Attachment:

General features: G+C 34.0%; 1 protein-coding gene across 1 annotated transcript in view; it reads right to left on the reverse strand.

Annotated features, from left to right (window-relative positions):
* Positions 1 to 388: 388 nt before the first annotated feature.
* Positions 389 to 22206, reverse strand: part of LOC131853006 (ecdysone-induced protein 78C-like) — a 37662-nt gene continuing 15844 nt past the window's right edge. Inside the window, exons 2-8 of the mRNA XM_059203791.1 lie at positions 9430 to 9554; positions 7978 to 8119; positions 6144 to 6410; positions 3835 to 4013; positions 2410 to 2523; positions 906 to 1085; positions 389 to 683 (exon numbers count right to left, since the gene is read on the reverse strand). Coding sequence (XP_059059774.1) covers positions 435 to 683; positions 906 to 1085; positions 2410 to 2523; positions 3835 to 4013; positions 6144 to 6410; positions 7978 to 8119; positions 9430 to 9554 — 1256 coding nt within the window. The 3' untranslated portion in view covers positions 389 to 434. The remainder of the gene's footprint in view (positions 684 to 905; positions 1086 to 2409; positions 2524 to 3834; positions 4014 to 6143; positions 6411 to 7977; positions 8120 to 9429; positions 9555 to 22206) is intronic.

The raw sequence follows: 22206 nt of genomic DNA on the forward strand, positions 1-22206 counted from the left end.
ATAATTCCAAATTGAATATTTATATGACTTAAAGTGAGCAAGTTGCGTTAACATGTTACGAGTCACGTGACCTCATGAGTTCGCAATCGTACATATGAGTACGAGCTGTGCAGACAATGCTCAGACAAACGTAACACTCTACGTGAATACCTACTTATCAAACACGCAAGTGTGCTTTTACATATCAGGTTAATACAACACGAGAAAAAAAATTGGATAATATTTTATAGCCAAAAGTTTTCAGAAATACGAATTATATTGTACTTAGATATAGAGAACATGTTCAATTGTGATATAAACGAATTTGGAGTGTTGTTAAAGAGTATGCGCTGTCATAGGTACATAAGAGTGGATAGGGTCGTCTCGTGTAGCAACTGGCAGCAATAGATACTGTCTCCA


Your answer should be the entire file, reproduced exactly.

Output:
General features: G+C 34.0%; 1 protein-coding gene across 1 annotated transcript in view; it reads right to left on the reverse strand.

Annotated features, from left to right (window-relative positions):
* Positions 1 to 388: 388 nt before the first annotated feature.
* Positions 389 to 22206, reverse strand: part of LOC131853006 (ecdysone-induced protein 78C-like) — a 37662-nt gene continuing 15844 nt past the window's right edge. Inside the window, exons 2-8 of the mRNA XM_059203791.1 lie at positions 9430 to 9554; positions 7978 to 8119; positions 6144 to 6410; positions 3835 to 4013; positions 2410 to 2523; positions 906 to 1085; positions 389 to 683 (exon numbers count right to left, since the gene is read on the reverse strand). Coding sequence (XP_059059774.1) covers positions 435 to 683; positions 906 to 1085; positions 2410 to 2523; positions 3835 to 4013; positions 6144 to 6410; positions 7978 to 8119; positions 9430 to 9554 — 1256 coding nt within the window. The 3' untranslated portion in view covers positions 389 to 434. The remainder of the gene's footprint in view (positions 684 to 905; positions 1086 to 2409; positions 2524 to 3834; positions 4014 to 6143; positions 6411 to 7977; positions 8120 to 9429; positions 9555 to 22206) is intronic.

The raw sequence follows: 22206 nt of genomic DNA on the forward strand, positions 1-22206 counted from the left end.
ATAATTCCAAATTGAATATTTATATGACTTAAAGTGAGCAAGTTGCGTTAACATGTTACGAGTCACGTGACCTCATGAGTTCGCAATCGTACATATGAGTACGAGCTGTGCAGACAATGCTCAGACAAACGTAACACTCTACGTGAATACCTACTTATCAAACACGCAAGTGTGCTTTTACATATCAGGTTAATACAACACGAGAAAAAAAATTGGATAATATTTTATAGCCAAAAGTTTTCAGAAATACGAATTATATTGTACTTAGATATAGAGAACATGTTCAATTGTGATATAAACGAATTTGGAGTGTTGTTAAAGAGTATGCGCTGTCATAGGTACATAAGAGTGGATAGGGTCGTCTCGTGTAGCAACTGGCAGCAATAGATACTGTCTCCA